Here is where things get difficult. The scripture above mentions 2 clear realities.
- There is sin which leads to death
- There is sin which does not lead to death
How do we differentiate these two types of sins?
In Acts 11, Apostle Peter speaks to his Jewish followers (who were believers of Christ) of how Christ used him to convert a gentile (a person who is not Jewish) into the Christian faith. The Jewish followers responded by saying this:
18 When they heard these things they fell silent. And they glorified God, saying, “Then to the Gentiles also God has granted repentance that leads to life.”
Acts 11:18 ESV
Two additional truths to draw from this scripture
1) God grants repentance onto humans
In other words, Christians are Christians not because they simply chose to follow Jesus, but rather God granted them the mind, desire and will to choose/ pursue Him…
*God willing I’ll write a blog soon pertaining to the topic of “Pre-destination”
2) Repentance leads to life
Similar to spiritual death, the life being referred to is “spiritual life” or “eternal life” (endless relationship with God)
Now let’s compare the texts from 1 John and Acts.
Therefore the sin that leads to death is the sin which prevents someone from repenting (turning away from sin, change of mind, a transformative change of heart).
In other words, if I can still willing turn away from my sins, I have no sinned a sin which leads to death.
Kinda confusing right? Lol
Let’s re-focus our mind on the main question at hand for sake of clarity.
What is the breaking point of having gone too far in sinning?
Based on these scriptures, it’s when we have sinned beyond the point of repentance.
The Bible is not saying that there is a specific “type of sin” that will banish us beyond the point of repentance. It’s rather saying that, after a certain point, repentance would not be achievable due to the depths of our sinfulness…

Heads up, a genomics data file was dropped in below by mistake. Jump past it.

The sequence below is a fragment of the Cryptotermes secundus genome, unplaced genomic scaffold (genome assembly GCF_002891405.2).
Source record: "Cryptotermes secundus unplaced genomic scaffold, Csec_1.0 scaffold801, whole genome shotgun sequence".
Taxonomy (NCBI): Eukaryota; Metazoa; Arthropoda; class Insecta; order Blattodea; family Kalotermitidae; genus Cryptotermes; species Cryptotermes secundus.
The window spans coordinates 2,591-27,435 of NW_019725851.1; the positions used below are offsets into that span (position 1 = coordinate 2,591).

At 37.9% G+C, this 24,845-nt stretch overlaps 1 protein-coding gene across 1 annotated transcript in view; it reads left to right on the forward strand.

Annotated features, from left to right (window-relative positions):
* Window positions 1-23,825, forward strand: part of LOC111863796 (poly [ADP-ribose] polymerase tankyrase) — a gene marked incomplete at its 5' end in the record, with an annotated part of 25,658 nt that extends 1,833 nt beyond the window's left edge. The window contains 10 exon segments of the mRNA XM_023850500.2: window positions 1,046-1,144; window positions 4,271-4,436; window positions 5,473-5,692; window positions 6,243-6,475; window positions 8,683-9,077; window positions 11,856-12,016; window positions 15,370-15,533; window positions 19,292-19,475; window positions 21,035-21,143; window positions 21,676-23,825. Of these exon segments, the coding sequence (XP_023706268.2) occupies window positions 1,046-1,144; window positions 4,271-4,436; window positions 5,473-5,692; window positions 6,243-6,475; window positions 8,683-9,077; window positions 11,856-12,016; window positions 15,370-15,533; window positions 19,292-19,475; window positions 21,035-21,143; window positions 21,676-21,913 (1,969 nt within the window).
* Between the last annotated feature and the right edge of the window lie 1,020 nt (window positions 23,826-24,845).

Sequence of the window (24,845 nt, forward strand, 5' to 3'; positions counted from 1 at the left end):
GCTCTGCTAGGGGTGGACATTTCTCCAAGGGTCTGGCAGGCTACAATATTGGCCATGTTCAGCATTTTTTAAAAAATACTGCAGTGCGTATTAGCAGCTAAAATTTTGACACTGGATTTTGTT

Practically speaking, your heart will grow cold towards the perceptions of God and you will no longer have the willingness and desire to pursue Him.
Essentially, God will “set you loose” into your own sinful desires.
This is tough concept to swallow, but take a look at some of these scriptures.
15 See to it that no one fails to obtain the grace of God; that no “root of bitterness” springs up and causes trouble, and by it many become defiled; 16 that no one is sexually immoral or unholy like Esau, who sold his birthright for a single meal. 17 For you know that afterward, when he desired to inherit the blessing, he was rejected, for he found no chance to repent, though he sought it with tears
Hebrews 12:15-17 ESV
Esau sought repentance with tears. He sought to turn away from sin, to transform his mind and have a change of heart.
….but it was never granted to Him. He continued in a life of sin and was no longer able to repent.
Similar tones of these truths are shed in Romans 1:24-27
4) Our Attitude Towards Sin
So…what should we do? Point #3 essentially suggested that it is very possible for us to come to a point where we can no longer repent. Where our hearts grow so cold that we do not even desire to change/
However, if you are a Christian reading this post and have any sense of worry, regret or remorse, that in itself is evidence of God’s grace of giving you a willing heart that desires to repent.
In other words, there is still hope for us.
Always seek repentance.
Never give up in pursuing God whether you’re an ex-murderer or a drug addict.
Whether you’ve sinned the same sin every day of the week for the last 5 years.
Always. Seek. Repentance.
In simpler terms, you’ll know you’ve crossed that point of “no return” when you no longer return to Christ (or no longer have any desire to repent at all).
The point of this post was to shed light on the fact that, yes, there is a reality in which God can “give up” individuals into the lusts of their hearts to impurity.
However, to those who are truly saved, God will continuously provide the means for His children to repent.
There is still hope for all us, in Jesus name.
Soli Deo Gloria